At the end of the day, what's a fitting legacy for an important artist? Must it be complete and exhaustive? Or just essential? Must it contain only unreleased songs? Or must it give you an overall picture of the person it's meant to honor? I don't have the Archives. It may never come out. But one look at the scope of what's planned, and you must appreciate the length Mr. Young has gone to tell the story of his musical rise from 1963-1972. We can only hope that his peers and future artists take the whole process as seriously. Then, maybe this industry can be saved after all.
Lots of good questions. We're certainly interested in your perspective on these issues, and would love to hear some sincere comments on them below.
We should also note that -- as Brand New Guy summarizes -- it was in fact fan input on the Archives that played a major part in a number of significant changes:
1. Neil said the Archives would come out on Blu Ray and DVD only...
2. Bunch of folks bitched on Thrasher's Wheat...
3. Neil responded and said that the audio Archives would also come out on CD...
4. Bunch of folks bitched on Thrasher's Wheat about listening to the Archives in
5. Neil responded and said that buyers of the Blu Ray or DVD editions would get
free mp3 downloads of the audio.
6. Bunch of folks bitched that Neil's compromising on quality...
So time after time over the past year, Neil and team have gone back to the well and adjusted the NYA.
In the meantime, here's a comment on Neil Young Archives Track Listing by Anonymous:
Those complaining about partial albums consider this -- one of the great aspects of the BD format is that anything and everything can be filled in later ... the initial investment in the hardware and the archives is a ticket to future DOWNLOADS ... the Archives team has shown amazing responsiveness by listening to fans, despite some nasty posters, and creating a plethora of great choices and options, including mp3 downloads for free for those who buy the better packages. But, forearmed is forewarned - buy the BD if you can, it seems like the key portal for the future ... from here forward it would seem that we might not have to wait 20 years for Archives 2, perhaps it will/can be released in sections on BD ... finally, the diversity of options truly should stop virtually every complainer in their tracks ... allowing everyone to buy/not buy what they choose ... w/ this release Neil's putting out the vast majority of his life's work, giving people the option to enjoy much of it in the highest quality, most technically rich format ever put out ... Neil as only Neil can do has taken the project to the edge of what's possible. Hopefully, with the format and technology in place he and his team will be able to push out the rest of the 70s material in short order... naysayers be damned... its a great time to be a Neil Young fan!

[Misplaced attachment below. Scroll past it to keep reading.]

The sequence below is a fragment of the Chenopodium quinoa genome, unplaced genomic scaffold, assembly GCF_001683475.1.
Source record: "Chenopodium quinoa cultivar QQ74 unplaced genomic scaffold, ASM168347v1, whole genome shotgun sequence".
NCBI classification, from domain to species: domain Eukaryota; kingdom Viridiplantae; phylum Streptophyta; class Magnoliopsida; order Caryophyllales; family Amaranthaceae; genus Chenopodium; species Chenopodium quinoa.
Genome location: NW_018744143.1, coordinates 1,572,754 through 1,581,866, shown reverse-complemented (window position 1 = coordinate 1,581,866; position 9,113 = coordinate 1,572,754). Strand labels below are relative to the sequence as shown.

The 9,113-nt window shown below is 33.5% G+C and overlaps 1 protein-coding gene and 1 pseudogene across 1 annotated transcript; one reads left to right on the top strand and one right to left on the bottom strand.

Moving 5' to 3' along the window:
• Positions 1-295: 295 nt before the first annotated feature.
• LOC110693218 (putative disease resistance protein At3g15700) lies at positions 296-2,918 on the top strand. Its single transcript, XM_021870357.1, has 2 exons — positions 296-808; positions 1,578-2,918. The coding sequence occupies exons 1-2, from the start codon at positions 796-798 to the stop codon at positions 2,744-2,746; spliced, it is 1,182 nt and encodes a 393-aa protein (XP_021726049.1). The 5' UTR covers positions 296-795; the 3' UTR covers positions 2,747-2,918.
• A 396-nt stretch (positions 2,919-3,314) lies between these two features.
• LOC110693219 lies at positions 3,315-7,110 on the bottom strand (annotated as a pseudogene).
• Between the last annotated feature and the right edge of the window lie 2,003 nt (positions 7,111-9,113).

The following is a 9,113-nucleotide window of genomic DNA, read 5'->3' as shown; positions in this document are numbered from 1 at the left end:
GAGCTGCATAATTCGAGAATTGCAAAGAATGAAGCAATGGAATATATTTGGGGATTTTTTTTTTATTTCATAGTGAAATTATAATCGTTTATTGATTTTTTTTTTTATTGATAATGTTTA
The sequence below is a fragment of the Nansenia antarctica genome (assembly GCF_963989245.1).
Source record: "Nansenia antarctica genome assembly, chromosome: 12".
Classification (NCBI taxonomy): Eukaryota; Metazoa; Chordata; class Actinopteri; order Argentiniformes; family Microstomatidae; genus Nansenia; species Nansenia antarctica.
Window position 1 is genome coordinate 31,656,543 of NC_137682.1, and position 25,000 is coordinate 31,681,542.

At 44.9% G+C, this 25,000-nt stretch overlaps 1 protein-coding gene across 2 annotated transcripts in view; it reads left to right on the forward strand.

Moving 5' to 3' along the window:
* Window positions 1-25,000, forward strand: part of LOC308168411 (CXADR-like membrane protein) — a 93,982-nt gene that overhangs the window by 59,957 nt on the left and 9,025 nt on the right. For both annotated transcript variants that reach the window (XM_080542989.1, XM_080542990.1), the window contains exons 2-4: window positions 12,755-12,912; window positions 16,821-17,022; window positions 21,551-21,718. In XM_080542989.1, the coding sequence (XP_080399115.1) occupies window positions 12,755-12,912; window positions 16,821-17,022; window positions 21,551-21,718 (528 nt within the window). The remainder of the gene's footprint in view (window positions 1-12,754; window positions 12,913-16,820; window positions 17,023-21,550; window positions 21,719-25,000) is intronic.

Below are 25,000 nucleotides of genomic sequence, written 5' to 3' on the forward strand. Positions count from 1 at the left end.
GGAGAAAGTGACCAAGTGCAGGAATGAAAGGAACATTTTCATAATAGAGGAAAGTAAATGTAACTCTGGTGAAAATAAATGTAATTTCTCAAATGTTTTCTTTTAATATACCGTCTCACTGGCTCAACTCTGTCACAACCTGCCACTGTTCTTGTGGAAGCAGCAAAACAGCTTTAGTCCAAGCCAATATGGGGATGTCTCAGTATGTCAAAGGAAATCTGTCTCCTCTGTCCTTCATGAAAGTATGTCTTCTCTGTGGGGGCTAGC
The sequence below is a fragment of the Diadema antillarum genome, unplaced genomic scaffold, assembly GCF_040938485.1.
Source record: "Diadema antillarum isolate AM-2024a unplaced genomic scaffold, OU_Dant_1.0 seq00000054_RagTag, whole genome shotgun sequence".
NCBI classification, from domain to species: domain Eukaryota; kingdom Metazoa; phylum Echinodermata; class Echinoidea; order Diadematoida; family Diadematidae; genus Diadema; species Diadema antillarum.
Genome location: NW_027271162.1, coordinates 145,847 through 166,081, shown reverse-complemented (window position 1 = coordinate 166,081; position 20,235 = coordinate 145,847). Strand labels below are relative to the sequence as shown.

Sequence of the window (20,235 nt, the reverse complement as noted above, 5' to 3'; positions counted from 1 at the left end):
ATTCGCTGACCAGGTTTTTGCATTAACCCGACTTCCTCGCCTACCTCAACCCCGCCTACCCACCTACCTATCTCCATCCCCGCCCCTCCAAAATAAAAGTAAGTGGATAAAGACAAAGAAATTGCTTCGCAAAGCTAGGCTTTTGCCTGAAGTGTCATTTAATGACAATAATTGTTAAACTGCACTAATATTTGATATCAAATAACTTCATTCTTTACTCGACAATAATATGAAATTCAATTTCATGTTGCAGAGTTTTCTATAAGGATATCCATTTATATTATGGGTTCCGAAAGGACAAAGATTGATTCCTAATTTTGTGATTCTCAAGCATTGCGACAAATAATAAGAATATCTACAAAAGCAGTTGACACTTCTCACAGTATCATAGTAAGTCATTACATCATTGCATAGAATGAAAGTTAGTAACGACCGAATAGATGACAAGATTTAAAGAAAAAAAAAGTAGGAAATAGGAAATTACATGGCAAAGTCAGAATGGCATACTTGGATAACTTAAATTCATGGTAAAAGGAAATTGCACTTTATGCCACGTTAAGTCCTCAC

Thanks Archive Guy, Thrasher and all those who have contributed!
So if it's only 4% of all hard-core Neil fans that are having problems with NYA, then Neil and his team have done a fine job getting it to the finish line.
As for us? We'll reserve our opinions until it's in our hands and swirling down our ear canals.
Lastly, we do not mean to insinuate that those with questions about their upcoming purchase are "whiners". We're referring to the clowns who want "Toast" and their ilk.
So, is The Neil Young Nation, a nation of whiners?